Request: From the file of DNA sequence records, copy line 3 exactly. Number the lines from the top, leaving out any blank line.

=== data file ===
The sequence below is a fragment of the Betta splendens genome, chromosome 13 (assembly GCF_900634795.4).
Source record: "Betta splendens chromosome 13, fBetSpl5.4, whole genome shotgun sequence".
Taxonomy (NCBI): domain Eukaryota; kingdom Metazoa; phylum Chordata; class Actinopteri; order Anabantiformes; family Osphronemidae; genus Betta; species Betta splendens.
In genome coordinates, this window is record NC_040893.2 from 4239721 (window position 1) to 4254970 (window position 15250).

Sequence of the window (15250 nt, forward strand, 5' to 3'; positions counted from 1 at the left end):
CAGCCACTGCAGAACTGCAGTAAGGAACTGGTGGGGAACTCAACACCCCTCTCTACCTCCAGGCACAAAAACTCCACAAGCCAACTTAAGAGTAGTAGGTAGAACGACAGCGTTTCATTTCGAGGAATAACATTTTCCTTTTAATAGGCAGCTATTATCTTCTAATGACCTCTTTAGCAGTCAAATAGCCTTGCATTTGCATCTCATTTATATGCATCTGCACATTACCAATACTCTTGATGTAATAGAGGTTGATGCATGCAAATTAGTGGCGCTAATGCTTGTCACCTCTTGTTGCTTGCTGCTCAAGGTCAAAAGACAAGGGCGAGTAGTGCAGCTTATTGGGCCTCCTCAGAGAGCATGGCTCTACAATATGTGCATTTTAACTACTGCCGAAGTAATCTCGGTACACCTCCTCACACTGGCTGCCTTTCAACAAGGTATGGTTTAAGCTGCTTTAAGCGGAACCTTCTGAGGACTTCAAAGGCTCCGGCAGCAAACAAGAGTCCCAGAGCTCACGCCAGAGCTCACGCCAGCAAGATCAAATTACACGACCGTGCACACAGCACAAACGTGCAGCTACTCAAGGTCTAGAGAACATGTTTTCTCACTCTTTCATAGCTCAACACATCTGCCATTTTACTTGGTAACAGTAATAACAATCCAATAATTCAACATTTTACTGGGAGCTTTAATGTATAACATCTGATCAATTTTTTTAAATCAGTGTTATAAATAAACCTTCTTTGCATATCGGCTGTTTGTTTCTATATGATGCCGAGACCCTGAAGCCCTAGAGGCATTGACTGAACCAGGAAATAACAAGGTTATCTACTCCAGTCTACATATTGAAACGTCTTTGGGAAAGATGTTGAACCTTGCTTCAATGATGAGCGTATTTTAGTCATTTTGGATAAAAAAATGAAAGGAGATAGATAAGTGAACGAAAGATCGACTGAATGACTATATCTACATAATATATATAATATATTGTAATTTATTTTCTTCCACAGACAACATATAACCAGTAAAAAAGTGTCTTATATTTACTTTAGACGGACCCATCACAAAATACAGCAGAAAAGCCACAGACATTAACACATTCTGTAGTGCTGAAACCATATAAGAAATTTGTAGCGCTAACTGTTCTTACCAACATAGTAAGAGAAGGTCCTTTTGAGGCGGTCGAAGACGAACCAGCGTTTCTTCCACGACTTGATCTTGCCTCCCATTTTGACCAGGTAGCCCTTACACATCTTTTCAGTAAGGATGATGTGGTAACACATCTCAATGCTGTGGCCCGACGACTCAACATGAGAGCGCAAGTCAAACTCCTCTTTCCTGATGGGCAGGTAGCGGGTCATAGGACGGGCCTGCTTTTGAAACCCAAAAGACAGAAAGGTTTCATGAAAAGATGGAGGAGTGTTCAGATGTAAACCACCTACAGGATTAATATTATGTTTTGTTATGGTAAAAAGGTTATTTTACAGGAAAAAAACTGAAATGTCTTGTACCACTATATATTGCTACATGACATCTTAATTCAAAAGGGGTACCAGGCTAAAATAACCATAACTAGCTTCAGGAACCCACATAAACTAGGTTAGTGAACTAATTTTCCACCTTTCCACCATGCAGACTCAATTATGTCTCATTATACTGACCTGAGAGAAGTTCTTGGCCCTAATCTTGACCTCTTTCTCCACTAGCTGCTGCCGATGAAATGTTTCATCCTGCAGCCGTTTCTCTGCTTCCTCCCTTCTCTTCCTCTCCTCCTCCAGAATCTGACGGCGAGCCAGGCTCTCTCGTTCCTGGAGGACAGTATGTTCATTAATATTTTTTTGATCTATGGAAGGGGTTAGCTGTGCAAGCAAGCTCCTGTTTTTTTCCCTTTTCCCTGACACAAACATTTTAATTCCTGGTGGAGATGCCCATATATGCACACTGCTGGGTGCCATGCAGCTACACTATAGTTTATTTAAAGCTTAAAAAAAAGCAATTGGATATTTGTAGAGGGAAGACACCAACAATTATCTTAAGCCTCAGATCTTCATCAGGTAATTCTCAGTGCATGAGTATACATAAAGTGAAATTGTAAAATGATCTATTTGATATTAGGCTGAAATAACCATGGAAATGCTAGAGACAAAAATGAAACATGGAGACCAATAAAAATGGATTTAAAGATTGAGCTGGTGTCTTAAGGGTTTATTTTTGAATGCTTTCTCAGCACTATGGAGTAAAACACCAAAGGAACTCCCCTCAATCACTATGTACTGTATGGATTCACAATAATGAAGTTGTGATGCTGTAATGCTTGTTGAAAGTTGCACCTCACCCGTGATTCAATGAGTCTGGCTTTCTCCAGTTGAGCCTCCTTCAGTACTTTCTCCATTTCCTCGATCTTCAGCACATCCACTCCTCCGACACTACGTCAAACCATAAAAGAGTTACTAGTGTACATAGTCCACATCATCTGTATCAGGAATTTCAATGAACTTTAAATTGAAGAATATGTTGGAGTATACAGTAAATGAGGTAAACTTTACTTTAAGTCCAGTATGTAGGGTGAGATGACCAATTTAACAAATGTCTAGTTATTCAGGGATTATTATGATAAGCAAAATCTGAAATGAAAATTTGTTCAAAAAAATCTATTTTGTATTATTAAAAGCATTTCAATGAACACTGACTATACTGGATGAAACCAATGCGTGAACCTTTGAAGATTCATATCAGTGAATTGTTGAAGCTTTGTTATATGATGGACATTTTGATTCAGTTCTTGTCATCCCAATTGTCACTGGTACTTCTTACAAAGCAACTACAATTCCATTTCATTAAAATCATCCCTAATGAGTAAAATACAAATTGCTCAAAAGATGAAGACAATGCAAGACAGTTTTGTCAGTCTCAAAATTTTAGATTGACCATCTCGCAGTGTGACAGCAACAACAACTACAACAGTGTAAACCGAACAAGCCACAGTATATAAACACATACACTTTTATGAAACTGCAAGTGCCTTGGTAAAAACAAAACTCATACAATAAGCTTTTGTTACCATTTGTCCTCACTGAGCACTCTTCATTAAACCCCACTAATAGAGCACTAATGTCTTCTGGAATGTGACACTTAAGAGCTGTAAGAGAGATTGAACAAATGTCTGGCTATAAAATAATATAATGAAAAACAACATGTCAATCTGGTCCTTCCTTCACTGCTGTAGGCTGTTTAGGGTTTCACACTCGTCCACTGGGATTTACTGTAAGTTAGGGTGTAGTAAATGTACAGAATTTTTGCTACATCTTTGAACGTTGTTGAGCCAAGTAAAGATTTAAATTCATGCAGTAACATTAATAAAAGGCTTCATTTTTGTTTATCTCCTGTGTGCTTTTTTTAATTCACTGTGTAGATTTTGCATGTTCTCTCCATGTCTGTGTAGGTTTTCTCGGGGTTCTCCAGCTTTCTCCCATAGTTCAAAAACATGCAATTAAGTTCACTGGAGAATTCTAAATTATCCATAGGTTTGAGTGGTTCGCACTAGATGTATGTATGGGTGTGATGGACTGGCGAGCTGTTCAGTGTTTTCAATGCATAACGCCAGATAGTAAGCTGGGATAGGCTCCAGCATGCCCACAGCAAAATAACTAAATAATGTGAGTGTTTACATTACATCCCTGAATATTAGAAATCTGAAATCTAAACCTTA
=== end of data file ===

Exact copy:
Taxonomy (NCBI): domain Eukaryota; kingdom Metazoa; phylum Chordata; class Actinopteri; order Anabantiformes; family Osphronemidae; genus Betta; species Betta splendens.